Freelance Professional – Toni Kent, Professional Speaker, Compere and Stand Up  

We interviewed freelance professional Toni Kent , Professional Speaker, Compere and Stand Up on her thoughts and experiences on diversity and inclusion in tech. 

1. What does your job role involve?

There’s two strands – one is performing stand up and delivering talks to tech companies on social mobility; the other is ghost writing for senior business leaders in the IT sector.

2. What made you choose a career in technology?

It was seeing that I could make enough money to change my life! My first job in the industry was as sales support at a networking reseller in the ‘90s. Seeing the earning potential that came with working in IT sales put me on a path that eventually led to a 10-year stint at Microsoft before I left to set up my own business.

3. Did you study an IT or technology related subject at A-Level or University?

No. Family circumstances meant I left school with 3 GCSE’s at grade C or above. After a false start working in a fruit & veg shop, I went to college where I re-sat my maths GCSE and gained A levels in English and psychology.

4. Do you think there is a lack of diversity in the IT and tech sector?

Yes! And for an industry that prides itself on innovation, there’s a certain irony that it falls behind other sectors when it comes to the percentage of directors that are women (23% in tech vs 29% in non-tech).

5. What do you think the main issue is with the lack of diversity?

It’s cultural. When organisations are created and run by a demographic that hires in its own image it takes courage to challenge that and a lot of hard work to meaningfully change it. This is why we see so many women leaving the sector mid-way through their careers and so few people from low socio-economic backgrounds joining the sector.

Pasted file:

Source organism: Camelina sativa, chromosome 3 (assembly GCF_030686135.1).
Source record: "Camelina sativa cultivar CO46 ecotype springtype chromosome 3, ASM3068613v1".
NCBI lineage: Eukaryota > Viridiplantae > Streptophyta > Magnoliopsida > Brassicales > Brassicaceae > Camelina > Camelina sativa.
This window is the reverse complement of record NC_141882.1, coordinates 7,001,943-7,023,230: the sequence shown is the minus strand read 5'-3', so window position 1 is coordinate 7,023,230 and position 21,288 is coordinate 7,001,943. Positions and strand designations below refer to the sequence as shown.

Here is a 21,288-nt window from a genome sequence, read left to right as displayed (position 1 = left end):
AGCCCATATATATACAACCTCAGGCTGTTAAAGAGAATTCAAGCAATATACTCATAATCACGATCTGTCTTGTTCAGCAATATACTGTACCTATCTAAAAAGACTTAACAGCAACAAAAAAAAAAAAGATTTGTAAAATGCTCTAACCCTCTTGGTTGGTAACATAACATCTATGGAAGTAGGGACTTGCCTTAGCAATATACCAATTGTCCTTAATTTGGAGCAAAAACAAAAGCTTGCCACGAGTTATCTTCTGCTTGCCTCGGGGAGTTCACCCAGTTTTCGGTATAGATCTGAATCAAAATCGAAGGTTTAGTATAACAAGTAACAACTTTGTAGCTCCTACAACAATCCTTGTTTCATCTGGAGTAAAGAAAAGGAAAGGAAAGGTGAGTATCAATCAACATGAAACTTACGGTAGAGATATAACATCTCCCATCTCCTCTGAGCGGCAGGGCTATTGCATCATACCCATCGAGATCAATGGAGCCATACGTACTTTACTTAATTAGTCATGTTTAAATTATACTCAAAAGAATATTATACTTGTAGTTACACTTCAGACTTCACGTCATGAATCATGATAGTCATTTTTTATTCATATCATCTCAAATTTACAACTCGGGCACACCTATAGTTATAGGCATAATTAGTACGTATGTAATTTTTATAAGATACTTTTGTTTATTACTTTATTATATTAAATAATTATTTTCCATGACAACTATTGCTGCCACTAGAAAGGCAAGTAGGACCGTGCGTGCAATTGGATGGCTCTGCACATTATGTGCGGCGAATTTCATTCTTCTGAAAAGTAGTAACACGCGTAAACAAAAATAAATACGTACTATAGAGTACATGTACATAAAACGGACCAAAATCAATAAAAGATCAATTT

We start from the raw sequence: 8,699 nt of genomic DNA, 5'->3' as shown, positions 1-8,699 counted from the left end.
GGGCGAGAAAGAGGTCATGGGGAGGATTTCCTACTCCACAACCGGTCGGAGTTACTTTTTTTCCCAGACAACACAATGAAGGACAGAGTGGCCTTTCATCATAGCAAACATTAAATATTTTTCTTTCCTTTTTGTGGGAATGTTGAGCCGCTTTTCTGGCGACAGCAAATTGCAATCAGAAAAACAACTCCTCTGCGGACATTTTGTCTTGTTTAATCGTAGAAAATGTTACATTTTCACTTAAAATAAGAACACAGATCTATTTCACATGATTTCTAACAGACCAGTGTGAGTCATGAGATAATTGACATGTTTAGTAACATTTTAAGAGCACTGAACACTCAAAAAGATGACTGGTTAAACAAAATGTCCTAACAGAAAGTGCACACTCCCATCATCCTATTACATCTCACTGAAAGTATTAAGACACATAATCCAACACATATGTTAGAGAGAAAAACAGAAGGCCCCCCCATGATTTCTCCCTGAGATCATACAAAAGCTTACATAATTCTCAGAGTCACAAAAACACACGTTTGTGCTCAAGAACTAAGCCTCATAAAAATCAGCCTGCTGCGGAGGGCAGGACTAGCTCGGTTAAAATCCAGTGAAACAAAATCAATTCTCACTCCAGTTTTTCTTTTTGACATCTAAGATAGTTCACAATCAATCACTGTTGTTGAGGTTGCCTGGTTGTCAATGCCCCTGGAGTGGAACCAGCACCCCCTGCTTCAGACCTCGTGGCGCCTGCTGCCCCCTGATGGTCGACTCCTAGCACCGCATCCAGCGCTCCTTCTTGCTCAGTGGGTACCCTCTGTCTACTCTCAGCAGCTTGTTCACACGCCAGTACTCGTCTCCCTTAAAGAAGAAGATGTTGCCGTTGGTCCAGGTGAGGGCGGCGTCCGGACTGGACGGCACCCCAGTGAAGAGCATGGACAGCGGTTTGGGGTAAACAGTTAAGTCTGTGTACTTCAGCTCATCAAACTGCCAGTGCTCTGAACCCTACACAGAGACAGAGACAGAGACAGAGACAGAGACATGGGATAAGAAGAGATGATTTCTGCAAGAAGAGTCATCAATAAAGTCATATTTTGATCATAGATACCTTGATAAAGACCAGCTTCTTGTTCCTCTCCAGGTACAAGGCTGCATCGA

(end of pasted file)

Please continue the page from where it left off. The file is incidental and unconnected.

6. Do you feel there are any barriers to getting into technology?

Despite all the work that some organisations are doing to promote apprenticeships, there is still a misconception that you need to be degree educated or have a technical qualification to join the industry. And some of this burden needs to sit with schools and colleges – they need to partner with local tech businesses to dispel that myth.

Another common issue is the lack of access to networks and role models. If you don’t know anyone who works in tech, or someone who can signpost you towards the sector, how will you ever find out about the opportunities that exist? In this regard, I think those of us in the sector need to make sure we’re proactively reaching out to those ‘cold spots’ where people are being excluded simply by lack of information.